After my family built our new farmhouse in 1953, my Dad decided to make the transition from selling Grade C milk over to producing Grade A milk for milk companies that did milk for pasteurizing, homogenizing and drinking. The idea was to begin selling Grade A milk to help us pay off the loan from building the house. The house had cost us nearly $6,700, which was quite a bit of money for a farm family in 1953.
I remember that before beginning to build our new milking barn, we went all over the county looking at the setups that other dairymen were using, their buildings, the equipment they were using, and so on. I was 14 years old in 1954, and I took a great interest in the design of milking barns and various brands of milking machines. At the time, Surge brand milking machines and milking parlor stalls were popular, and we were attracted to them, but Surge equipment was expensive. I was also interested in McCormick milking machines, as well as DeLaval, Hinman and a few others. We ended up purchasing a DeLaval pipeline milker from the Huenfield Implement Co. in Rogers.
For weeks I would draw up floor plans for the milk barn and show them to my Dad. I finally came up with a plan that was compact, economical to build, and he liked the way it would work. So we took that and went to work. We built the new milk barn in the area that had always been our garden sweet corn patch. That down-sized our garden by about one-fourth. Our milking parlor area had two walk-through lanes, one on each side of a lower operator's pit area. The milkers would be put on the cows on the north side while the cows on the south lane were being shuttled out and a new pair brought in, then the milkers would be moved over to the other side. It worked pretty smoothly -- eventually.
This story is mostly about the time before "eventually."
The new milking barn featured all concrete floors, and a concrete porch on the east side where the cows would enter. If you are familiar with cows, you may know that cows like things they are used to. If they are not accustomed to something, or someone, they are unsettled and disturbed. As I have seen it, cows especially don't like new concrete. They avoid walking on it. When a building is new, cows are afraid to get on that dreaded gray floor.
I recall the day when all the equipment had been installed and tested, the building was basically finished, and we were deciding whether to do our evening milking, "or not," in the new milking barn. We had milked the cows that morning in the older barn, with the cows in stanchions, milking by hand. If we went ahead to do the evening milking in the new barn, everything would be new. I remember that Dad had a hard time deciding whether to go for it or not. The normal 5 p.m. milking time passed by, and we were still waiting to decide. Then company came and we needed to visit with them for a while. Finally, about 8 p.m., Dad decided that we were going to do the milking in the new barn. Looking back, I was grateful that we were only milking about 20 cows then, nothing like the 70 to 90 cows that later would be the norm. But, when the herd of milking cows are facing new facilities, noisy milker vacuum pumps, and strange sucking air sounds, 20 is more than enough.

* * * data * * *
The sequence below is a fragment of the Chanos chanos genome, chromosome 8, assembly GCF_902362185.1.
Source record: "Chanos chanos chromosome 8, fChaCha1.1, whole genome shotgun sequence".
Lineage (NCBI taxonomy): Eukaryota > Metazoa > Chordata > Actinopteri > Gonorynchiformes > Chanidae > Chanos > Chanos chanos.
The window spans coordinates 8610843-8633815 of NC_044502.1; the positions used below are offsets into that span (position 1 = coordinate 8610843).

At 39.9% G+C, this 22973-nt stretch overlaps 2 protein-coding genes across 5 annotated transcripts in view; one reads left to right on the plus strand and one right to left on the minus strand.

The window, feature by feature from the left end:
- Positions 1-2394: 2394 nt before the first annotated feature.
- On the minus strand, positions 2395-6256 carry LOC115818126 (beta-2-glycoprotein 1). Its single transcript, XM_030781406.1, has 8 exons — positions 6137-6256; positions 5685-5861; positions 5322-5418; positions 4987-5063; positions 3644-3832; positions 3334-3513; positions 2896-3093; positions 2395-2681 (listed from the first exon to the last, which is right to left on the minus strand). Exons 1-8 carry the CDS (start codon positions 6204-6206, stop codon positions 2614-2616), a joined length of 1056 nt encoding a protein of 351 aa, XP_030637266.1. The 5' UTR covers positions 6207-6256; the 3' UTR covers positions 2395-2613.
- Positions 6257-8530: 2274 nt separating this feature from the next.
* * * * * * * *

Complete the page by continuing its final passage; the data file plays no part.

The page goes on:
As I already mentioned, cows don't like new concrete. Our cows didn't even want to get onto the porch outside. We had to surround each one, pushing, shoving, swatting and yelling persuasively in the effort to get each cow inside. I remember with some of the smaller cows (we had several Jerseys and Guernseys and mixed breed cows at the time) I physically had to set my shoulder against them and push with all my might to get them to go into the new barn. Once they were inside, we could begin doing things that would eventually make coming into the barn a positive thing for them, like giving each one a good scoop of tasty feed. They would even eventually go from tolerating the milkers to welcoming the milking, but it wasn't good if one of the cups came loose and fell off. The rush of air scared the cows and might even set off some kicking at the apparatus. Interestingly, two of the cows were real rebels. When we tried to force them into the barn they just jumped the fence and escaped. I'm not sure what significance there was in which ones did that, but both of them were "my" cows. Dad had "gifted" each of us boys with a cow when we were about 12 years old. Each of us, myself, Ben and John had a registered Guernsey cow. I also had a Holstein cow named Daisy. Both Daisy and my Guernsey decided that they weren't going to have this new concrete business, so they jumped the fence and ran off.
I think it was about 11 o'clock that night before we finished that first milking in the new milking parlor. The milking the next morning was not much easier, but through the day we let the cows mill around the entry area of the barn, and that night they were surprisingly receptive to the idea of going in for feeding and milking. My cow Daisy became the boss cow of our herd, and she soon came to insist on being the first one to enter at milking time. If other cows were in the pen first, she would push her way through them all and would be waiting for the door to open for her. I thought she was a pretty smart cow, even if she could be a bit independent.
Editor's note: This column was originally published Feb. 20, 2008. Jerry Nichols, a native of Pea Ridge, is an award-winning columnist, a retired Methodist minister with a passion for history. He is vice president of the Pea Ridge Historical Society. He can be contacted by e-mail at [email protected] centurytel.net , or call 621-1621.